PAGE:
Packing a punch

Many brands are looking for innovative ways of making their packaging stand out, drawing on emerging technologies and sustainable methods to engage with their audience. Maeve Hosea considers a range of fun and eye-catching new solutions

For packaging designers, innovations in technology and materials have become central to the quest for a brand to connect meaningfully with consumers. ’In the past, materials and technology have been under the radar in product communication, their value and benefit not truly understood by the majority of consumers,’ says David Helps, director of 3D branding and innovation at Design Bridge. ’However, in recent years the tide has shifted, so embracing and proclaiming the materials and technology is now a positive advantage.’

Augmented reality in smart phones is an example of how brands are using everyday technology to connect with consumers and generate new experiences. By using the camera on their phones, users can connect with a hidden world, and are able to see information, guidance notes and directions in the digital world.

Unilever-owned ice-cream maker Ben & Jerry’s has embraced emerging augmented reality technology with the recent launch of its ’magic lids’ packaging. In this case, rich visualisations are activated by the consumer when they point an iPhone with a Moo Vision app at the packaging.

’The user is interacting with packaging and generating an experience which increases engagement and brand awareness in-store,’ says Noora Guldemond, head of sales and marketing at AG technology provider Metaio. ’A designer is free to be as creative because they don’t have to change or simplify any elements of design for the software to work,’ she says.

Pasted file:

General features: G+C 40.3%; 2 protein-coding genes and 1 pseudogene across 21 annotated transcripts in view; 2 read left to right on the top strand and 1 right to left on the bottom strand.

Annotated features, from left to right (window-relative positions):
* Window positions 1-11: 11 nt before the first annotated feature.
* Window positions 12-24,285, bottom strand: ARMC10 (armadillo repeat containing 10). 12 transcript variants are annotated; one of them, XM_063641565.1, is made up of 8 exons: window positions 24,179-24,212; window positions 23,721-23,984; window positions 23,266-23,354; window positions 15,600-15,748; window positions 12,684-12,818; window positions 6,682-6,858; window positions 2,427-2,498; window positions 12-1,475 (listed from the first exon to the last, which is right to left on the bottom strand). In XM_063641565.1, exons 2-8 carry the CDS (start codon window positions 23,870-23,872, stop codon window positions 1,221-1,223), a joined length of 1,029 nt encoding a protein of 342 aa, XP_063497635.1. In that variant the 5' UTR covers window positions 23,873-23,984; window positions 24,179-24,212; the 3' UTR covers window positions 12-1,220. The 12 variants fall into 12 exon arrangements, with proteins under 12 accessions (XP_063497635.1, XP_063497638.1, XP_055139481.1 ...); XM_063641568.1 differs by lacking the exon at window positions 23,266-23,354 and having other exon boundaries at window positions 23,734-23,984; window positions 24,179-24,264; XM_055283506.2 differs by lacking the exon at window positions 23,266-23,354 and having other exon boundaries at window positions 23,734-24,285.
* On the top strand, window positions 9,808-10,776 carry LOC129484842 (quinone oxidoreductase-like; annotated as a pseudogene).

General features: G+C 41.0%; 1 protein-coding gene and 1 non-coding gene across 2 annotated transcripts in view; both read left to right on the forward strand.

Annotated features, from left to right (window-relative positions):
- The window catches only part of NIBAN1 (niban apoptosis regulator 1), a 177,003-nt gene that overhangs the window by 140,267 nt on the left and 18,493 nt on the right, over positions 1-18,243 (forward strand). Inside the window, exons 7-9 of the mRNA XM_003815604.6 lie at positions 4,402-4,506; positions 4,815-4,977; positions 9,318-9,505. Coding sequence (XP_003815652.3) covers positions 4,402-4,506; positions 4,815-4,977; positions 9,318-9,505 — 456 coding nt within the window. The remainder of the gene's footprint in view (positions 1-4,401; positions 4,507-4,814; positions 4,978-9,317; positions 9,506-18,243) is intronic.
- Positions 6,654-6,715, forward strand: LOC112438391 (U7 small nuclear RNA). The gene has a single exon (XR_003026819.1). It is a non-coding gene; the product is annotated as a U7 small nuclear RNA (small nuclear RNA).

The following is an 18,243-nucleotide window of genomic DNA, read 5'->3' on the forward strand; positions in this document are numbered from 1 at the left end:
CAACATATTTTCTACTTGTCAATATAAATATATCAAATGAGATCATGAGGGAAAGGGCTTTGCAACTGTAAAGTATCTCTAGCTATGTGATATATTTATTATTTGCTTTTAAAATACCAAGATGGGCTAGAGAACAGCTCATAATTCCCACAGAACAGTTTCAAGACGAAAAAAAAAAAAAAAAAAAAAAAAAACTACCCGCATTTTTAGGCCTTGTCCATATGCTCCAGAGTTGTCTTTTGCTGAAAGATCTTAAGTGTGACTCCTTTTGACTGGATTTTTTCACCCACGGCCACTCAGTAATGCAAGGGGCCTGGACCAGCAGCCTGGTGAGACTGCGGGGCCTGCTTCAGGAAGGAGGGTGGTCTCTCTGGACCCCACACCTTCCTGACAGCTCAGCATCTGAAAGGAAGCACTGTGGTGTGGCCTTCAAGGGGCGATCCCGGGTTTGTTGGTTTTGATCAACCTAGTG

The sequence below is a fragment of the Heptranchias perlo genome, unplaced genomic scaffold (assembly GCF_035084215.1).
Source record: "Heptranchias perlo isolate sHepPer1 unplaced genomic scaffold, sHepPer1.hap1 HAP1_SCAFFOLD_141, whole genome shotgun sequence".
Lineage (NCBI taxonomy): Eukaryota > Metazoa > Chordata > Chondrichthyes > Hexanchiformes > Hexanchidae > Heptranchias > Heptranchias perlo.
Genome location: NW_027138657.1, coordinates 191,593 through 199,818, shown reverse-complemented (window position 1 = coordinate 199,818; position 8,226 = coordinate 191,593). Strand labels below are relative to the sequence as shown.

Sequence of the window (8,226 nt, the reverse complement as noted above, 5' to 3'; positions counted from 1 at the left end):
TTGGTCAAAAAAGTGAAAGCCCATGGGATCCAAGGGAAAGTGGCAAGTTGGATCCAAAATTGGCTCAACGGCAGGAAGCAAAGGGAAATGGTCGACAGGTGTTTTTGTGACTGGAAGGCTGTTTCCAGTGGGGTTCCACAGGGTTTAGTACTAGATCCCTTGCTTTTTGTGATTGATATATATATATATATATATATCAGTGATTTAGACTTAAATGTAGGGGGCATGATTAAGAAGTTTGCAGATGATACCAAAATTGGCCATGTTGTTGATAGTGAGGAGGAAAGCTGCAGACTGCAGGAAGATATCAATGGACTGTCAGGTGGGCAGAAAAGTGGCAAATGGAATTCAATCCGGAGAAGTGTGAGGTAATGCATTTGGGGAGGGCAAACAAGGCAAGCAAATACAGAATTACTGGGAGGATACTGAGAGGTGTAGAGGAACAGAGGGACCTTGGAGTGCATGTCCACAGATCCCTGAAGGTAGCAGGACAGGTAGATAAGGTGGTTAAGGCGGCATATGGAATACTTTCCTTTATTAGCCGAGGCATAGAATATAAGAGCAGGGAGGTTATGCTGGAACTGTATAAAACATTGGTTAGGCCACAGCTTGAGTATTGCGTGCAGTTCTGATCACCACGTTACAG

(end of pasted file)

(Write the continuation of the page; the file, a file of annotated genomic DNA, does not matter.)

Brands are now pushing existing technology into new areas to achieve a one-on-one relationship with their consumers. US company Americhip’s Video in Print technology, for example, allows brands to put small video screens into printed products such as magazines and has obvious potential for packaging design. ’This brings together the digital medium and the print medium to create a wholly new way for brands to reach and communicate with their consumers,’ says Americhip president Kevin Clegg. Cleaning brand Windex’s recent point-of-sale promotions, which put screens into large renderings of the Windex packaging, demonstrate how this technology can deliver a competitive edge in-store.

’Spotting a technology that could potentially break through into packaging is the skill,’ says Dominic Burke, design director at packaging specialist Webb de Vlam. Building on innovative work with Fresnel lens technology last year, Webb de Vlam has recently given Bombay Sapphire an edge on-shelf using new foil technologies that imbue the packaging with an alluring, eye-catching effect. ’In line with the Bombay Sapphire brand equities, we created faceted shapes on the print surface using achromatic refractive foil. As you walk past the pack in the retail environment the faceted panels catch the light at different angles and appear to switch on and off, resulting in a powerful sparkle effect,’ explains Burke.